Good Find Friday: Fall Baking


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Yesterday was the Autumn Equinox, which means it’s officially Fall in the Northern Hemisphere. And what’s a better way to make your home cozy in cool temperatures than the smell of baking?

If you’re someone who celebrates Oktoberfest, you can use up that leftover beer by making the Chocolate Stout Layer Cake with Chocolate Frosting. With frosting ingredients like a pound of chocolate and two cups of heavy whipping cream, you’d better plan your work-outs now for the entire month of October! (You may just want to walk to Munich and back.)

Are you new to baking? Overloaded by pumpkin this or that everywhere you look? Go back to basics with the Betty Crocker recipe for Apple Crisp. It’s a classic and only uses six ingredients.

A word of advice for beginners: baking is a science, so follow the directions carefully. That small addition of baking powder or baking soda you’d like to skip? Yeah – you’re gonna need that.


I’m also a big fan of the Apple Upside-Down Cornmeal Cakes from Epicurious. Put them into your dinner party “looks impressive, easy to make” rotation. You won’t have left-overs for days – they’re made in a single muffin pan.

Chabad has 26 dessert recipes, just in time for Rosh Hashanah planning. They have several versions of the traditional honey cake as well as new things to try like vegan rugelach.

Here’s to a sweet Fall. Enjoy!

Cooking Light – Healthy Apple Recipes

Southern Living – Fall Pie, Tart and Cobbler Recipes

Pioneer Woman Caramel Apples

Barefoot Contessa Carrot Cake with Ginger Mascarpone Frosting


Shift the No


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There’s something about “My Name Is No” that makes me laugh every time.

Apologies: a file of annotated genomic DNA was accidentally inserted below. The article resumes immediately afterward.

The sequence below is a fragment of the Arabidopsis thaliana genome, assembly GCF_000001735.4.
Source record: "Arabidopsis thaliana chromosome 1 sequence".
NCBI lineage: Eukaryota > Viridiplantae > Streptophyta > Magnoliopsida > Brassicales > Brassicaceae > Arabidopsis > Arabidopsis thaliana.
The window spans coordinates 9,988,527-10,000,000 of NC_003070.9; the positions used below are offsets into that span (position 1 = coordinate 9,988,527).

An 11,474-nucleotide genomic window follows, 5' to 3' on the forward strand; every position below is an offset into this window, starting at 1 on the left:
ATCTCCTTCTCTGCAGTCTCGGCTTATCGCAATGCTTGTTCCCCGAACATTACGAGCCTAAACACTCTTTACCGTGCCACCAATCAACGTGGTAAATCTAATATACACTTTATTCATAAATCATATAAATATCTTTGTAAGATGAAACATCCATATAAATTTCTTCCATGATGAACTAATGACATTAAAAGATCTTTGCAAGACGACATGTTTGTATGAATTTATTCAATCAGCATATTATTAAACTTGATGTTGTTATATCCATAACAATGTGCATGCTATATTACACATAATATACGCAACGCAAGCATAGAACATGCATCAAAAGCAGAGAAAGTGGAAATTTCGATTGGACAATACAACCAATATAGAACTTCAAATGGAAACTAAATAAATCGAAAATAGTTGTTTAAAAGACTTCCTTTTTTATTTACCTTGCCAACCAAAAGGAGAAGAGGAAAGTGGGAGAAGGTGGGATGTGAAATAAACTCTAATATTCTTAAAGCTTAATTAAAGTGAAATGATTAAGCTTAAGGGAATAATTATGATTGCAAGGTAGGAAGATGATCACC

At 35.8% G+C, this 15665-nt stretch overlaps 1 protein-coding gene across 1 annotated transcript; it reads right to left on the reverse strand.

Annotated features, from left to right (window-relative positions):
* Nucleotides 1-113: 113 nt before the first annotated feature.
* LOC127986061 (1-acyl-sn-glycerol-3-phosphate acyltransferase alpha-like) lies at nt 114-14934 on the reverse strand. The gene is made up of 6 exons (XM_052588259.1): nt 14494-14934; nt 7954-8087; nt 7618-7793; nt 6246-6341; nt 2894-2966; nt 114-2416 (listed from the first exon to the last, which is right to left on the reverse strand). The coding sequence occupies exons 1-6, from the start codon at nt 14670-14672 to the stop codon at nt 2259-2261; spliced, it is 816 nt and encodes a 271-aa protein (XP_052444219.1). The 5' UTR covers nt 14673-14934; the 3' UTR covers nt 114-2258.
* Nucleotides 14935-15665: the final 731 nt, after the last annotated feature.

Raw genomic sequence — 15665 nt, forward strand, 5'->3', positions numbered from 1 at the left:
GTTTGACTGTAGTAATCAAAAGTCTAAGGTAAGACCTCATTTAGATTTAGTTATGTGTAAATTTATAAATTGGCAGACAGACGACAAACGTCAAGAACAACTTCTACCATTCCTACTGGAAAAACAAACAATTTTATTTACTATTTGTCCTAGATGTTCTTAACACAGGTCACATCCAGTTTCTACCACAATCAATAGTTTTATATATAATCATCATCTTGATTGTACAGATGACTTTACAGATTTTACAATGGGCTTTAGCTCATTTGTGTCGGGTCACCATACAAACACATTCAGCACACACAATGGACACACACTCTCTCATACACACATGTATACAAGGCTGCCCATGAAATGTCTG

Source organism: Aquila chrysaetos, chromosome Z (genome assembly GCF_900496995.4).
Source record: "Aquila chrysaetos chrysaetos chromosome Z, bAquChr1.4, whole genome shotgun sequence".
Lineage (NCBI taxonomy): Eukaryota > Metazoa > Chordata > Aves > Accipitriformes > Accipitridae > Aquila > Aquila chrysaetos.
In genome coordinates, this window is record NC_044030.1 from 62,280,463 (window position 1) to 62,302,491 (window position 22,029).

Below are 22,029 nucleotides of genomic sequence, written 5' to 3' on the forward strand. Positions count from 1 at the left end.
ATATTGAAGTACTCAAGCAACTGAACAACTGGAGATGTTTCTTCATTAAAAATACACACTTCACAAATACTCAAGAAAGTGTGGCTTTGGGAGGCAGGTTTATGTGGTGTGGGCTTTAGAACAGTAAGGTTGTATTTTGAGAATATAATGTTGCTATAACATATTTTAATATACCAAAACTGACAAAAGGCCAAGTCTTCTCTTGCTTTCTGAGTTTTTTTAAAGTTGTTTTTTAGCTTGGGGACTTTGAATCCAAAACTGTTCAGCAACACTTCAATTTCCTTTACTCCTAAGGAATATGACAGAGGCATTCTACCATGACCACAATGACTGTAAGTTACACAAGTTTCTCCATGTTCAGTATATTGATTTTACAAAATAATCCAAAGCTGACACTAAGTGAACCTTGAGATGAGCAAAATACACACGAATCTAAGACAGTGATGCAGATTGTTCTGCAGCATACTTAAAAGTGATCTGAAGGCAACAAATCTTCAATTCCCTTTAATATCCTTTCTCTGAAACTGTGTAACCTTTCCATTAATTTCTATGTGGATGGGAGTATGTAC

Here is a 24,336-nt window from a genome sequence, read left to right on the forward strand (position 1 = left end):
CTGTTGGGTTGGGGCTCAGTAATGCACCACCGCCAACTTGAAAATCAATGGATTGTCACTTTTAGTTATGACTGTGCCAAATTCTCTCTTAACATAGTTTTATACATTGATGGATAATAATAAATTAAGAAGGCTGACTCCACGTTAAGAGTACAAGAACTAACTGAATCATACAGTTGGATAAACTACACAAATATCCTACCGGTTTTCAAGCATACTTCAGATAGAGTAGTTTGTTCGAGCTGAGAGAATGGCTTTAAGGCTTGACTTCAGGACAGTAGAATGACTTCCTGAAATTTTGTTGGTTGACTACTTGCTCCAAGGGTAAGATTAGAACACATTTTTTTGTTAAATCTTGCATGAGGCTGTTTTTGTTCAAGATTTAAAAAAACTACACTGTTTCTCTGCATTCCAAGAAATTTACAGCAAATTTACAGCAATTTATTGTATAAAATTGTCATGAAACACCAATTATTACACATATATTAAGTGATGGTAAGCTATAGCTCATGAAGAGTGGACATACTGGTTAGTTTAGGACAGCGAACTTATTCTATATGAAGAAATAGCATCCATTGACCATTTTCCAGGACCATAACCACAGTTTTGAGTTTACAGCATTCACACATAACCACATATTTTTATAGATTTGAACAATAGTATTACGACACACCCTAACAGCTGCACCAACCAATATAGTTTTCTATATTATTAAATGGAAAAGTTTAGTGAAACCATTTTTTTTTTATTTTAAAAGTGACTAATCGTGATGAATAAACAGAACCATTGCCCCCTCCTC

Top 40 isn’t your thing? Here’s the chorus a girl sings to a guy hitting on her at a nightclub:

“My name is “No.” My sign is “No.” My number is “No.” You need to let it go. You need to let it go!”

In the September series, A Lot to Learn, we’re looking at ways to shift the old school self-help “fix-it” mentality to a new cycle of constant learning.

No one likes to hear “no”. Sometimes we run into unexpected roadblocks, even on good projects. Other times, we’re the ones hitting the pause button. Whatever the circumstance, is there a way to shift out of instant disappointment?

This was Bhakti’s predicament. Her post-yoga smoothie date with her best friend, Cathy, was anything but smooth.

“I don’t get it,” Bhakti cried in exasperation. “Plans for my new business were going so well. Now everything’s a mess.”

Cathy tried to console her. “Surely everything can’t be a mess. Tell me what’s wrong.”

“Where do I start?! The spa is waffling about having an ayurvedic practioner. They seemed to love my pitch, but I can’t get a firm answer about a start date and our financial split.”

“The bank doesn’t want to increase the line on my credit card until I can confirm my income, which I can’t do yet. How am I ever going to buy the supplies I need?”

“And my family is no help. At dinner, I try to get some support, but my husband and daughter give me the look of “Do we have to talk about that again?” Yes! We’re talking about it until everything is ironed out.”


Cathy shook her head. “OK, you’ve got me. You know I’m not normally at a loss for words, but even I’m speechless over that list!” Their eyes met, and they began to laugh.

“I know it’s counter-intuitive, but I think you need to take the week off.”

Bhakti stopped laughing. “You’re kidding. I can’t do that. I need to get some answers!”

“I realize that. It’s just that trying to force decisions doesn’t seem to be working. If you can’t take the whole week, at least take a long weekend. Get outside. Go have some fun with your family and forget about business. Give your mind a rest. You can get back into it next week.”

Poor Bhakti – in every direction, she kept hearing, “My Name Is No.” But the supposed blocks were giving her a lot of second chances to learn. She had opportunities to retool her services, find a more affordable product supplier, or even consider why she was eager to be in business with someone who wouldn’t commit.